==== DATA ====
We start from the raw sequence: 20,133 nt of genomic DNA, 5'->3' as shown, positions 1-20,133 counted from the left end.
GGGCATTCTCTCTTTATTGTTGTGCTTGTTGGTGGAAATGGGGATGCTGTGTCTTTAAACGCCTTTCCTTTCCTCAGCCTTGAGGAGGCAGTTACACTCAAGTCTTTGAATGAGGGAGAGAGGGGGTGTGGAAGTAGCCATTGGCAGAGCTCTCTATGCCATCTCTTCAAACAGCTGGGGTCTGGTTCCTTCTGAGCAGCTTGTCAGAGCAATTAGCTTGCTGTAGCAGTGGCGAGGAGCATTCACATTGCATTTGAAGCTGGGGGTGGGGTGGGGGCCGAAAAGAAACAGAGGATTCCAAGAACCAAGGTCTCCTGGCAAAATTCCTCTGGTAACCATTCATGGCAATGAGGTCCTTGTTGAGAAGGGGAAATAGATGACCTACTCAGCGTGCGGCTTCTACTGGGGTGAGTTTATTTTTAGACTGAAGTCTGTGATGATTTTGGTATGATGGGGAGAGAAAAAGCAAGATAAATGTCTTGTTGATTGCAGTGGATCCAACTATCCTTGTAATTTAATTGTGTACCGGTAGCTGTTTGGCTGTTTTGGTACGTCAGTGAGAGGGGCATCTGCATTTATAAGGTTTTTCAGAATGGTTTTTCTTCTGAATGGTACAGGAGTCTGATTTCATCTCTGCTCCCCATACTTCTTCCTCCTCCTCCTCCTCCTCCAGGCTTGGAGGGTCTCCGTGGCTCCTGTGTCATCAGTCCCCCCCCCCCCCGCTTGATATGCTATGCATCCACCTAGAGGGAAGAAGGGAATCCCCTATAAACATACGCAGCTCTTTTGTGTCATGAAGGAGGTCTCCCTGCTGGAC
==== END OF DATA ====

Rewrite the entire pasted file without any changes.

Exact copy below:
We start from the raw sequence: 20,133 nt of genomic DNA, 5'->3' as shown, positions 1-20,133 counted from the left end.
GGGCATTCTCTCTTTATTGTTGTGCTTGTTGGTGGAAATGGGGATGCTGTGTCTTTAAACGCCTTTCCTTTCCTCAGCCTTGAGGAGGCAGTTACACTCAAGTCTTTGAATGAGGGAGAGAGGGGGTGTGGAAGTAGCCATTGGCAGAGCTCTCTATGCCATCTCTTCAAACAGCTGGGGTCTGGTTCCTTCTGAGCAGCTTGTCAGAGCAATTAGCTTGCTGTAGCAGTGGCGAGGAGCATTCACATTGCATTTGAAGCTGGGGGTGGGGTGGGGGCCGAAAAGAAACAGAGGATTCCAAGAACCAAGGTCTCCTGGCAAAATTCCTCTGGTAACCATTCATGGCAATGAGGTCCTTGTTGAGAAGGGGAAATAGATGACCTACTCAGCGTGCGGCTTCTACTGGGGTGAGTTTATTTTTAGACTGAAGTCTGTGATGATTTTGGTATGATGGGGAGAGAAAAAGCAAGATAAATGTCTTGTTGATTGCAGTGGATCCAACTATCCTTGTAATTTAATTGTGTACCGGTAGCTGTTTGGCTGTTTTGGTACGTCAGTGAGAGGGGCATCTGCATTTATAAGGTTTTTCAGAATGGTTTTTCTTCTGAATGGTACAGGAGTCTGATTTCATCTCTGCTCCCCATACTTCTTCCTCCTCCTCCTCCTCCTCCAGGCTTGGAGGGTCTCCGTGGCTCCTGTGTCATCAGTCCCCCCCCCCCCCGCTTGATATGCTATGCATCCACCTAGAGGGAAGAAGGGAATCCCCTATAAACATACGCAGCTCTTTTGTGTCATGAAGGAGGTCTCCCTGCTGGAC